I used to reminisce and dream about it. On festive occasions whenever my siblings and I gathered at our ancestral house, our conversation would invariably gravitate towards it.
“One day we must take a trip to see our childhood home in Kuala Pilah,” we would say, wishfully.
Busy with our lives, the years slipped by unnoticed. The trip remained an unfulfilled dream. Then early one morning, the phone rang and my elder brother’s voice at the other end of the line inquired, “Would you like to make a day trip to Kuala Pilah tomorrow?”
“Sure,” I said without hesitation.
And so one fine day, my brother, youngest sister and I, accompanied by my wife and niece, Joon, made the much-awaited trip. After more than 60 years, we wondered if the old house was still standing.
After leaving Tampin town in Negri Sembilan, we soon found ourselves on a winding road flanked by verdant hills, interspersed with oil palm and rubber plantations. At intervals we passed through small towns with just a single row of old shophouses. As the car hummed its way towards our destination, my brother was soon sharing memories of his childhood days in Kuala Pilah, while I chimed in at appropriate intervals. My youngest sister, a toddler then, had hazy recollections of her stay in Kuala Pilah, so she and the others just sat back and listened to the conversation.
“Tuanku Muhammad School!”
The sudden shout that rose from the rear seat put an abrupt end to our conversation.
We decided to make a brief stopover at the school where my brother and I had our early education, and take a walk down memory lane. As our steps took us past vacant classrooms, they rekindled nostalgic memories of our school days. After a quick tour of the school, we were all ready and eager to find our childhood home.
The car made its slow descent down a narrow bitumen road leading to the residential area where our old home was located. As my brother began calling attention to once familiar landmarks, I felt a sense of mounting excitement.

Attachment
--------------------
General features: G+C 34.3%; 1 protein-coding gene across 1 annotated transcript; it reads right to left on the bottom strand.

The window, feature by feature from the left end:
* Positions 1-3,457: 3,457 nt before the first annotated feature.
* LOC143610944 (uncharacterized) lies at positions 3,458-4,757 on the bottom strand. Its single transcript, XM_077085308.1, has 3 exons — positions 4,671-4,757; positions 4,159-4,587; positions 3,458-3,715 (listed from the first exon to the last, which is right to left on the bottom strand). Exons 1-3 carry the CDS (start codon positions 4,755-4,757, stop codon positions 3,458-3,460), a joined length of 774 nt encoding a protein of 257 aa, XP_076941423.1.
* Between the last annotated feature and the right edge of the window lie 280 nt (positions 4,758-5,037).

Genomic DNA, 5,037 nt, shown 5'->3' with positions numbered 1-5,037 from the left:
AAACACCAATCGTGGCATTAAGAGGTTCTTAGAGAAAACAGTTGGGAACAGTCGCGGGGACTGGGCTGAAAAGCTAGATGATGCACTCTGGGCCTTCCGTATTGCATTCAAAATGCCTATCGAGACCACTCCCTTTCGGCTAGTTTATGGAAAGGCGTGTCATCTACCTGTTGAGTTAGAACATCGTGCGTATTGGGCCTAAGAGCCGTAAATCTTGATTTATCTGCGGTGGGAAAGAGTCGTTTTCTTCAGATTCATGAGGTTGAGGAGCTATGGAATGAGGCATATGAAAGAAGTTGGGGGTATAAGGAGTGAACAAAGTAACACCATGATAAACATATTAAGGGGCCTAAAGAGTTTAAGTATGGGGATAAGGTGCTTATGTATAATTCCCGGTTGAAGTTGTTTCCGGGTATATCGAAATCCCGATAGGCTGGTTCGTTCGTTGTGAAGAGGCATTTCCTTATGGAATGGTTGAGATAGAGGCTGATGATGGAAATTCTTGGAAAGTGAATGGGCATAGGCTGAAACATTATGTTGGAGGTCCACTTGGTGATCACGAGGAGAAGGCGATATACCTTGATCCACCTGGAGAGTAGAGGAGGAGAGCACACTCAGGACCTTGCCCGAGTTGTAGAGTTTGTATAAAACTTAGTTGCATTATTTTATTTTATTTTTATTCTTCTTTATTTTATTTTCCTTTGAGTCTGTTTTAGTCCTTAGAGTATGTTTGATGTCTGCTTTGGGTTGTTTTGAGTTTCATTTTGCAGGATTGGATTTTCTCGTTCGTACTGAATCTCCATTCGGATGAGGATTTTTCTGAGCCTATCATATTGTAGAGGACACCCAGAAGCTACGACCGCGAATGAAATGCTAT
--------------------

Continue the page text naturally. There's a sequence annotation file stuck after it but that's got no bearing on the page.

“That’s the area behind our old house,” my brother said, pointing excitedly to a spot on our left. The sight that met our eyes was greeted with a look of disappointment, accompanied by a sigh of resignation. The whole area appeared as if it had been flattened by an earthquake. Mangled metals, jagged concrete and splintered wood lay scattered in unsightly heaps.
“Take the next turning to the left,” my brother instructed Joon.
An abandoned house stood at the corner of the road. I recognised it as the place where the bachelor teachers used to stay. The bamboo hedge, entwined with floral creepers, where we sourced for our “hockey sticks” and hunted for fighting spiders was sadly missing. Two more abandoned buildings came into view.
Then we noticed three houses with curtained windows. Our hopes soared. We cruised the narrow road, but there was still no sign of the house.
Joon made a U-turn. We had almost given up hope when something jogged my memory.
“Look for 246 B,” I said excitedly.
Tired eyes scanned the small number plates posted on the doors of the three houses.
“There!” someone shouted.
We were thrilled to find our childhood home, as it was one of the only three houses which were still occupied. But as we took in the sight, we were overcome with mixed emotions. It brought back pleasant memories, but we felt a tinge of sadness when we saw its dilapidated condition.
The concrete stilts on which the wooden house stood appeared to be shorter or perhaps we had outgrown them. I wondered how we managed to crawl under the house and play masak-masak and hide-and-seek within the claustrophobic confines. As Joon brought the car to a halt, a sudden movement behind the curtains caught my attention and I snapped out of my reverie.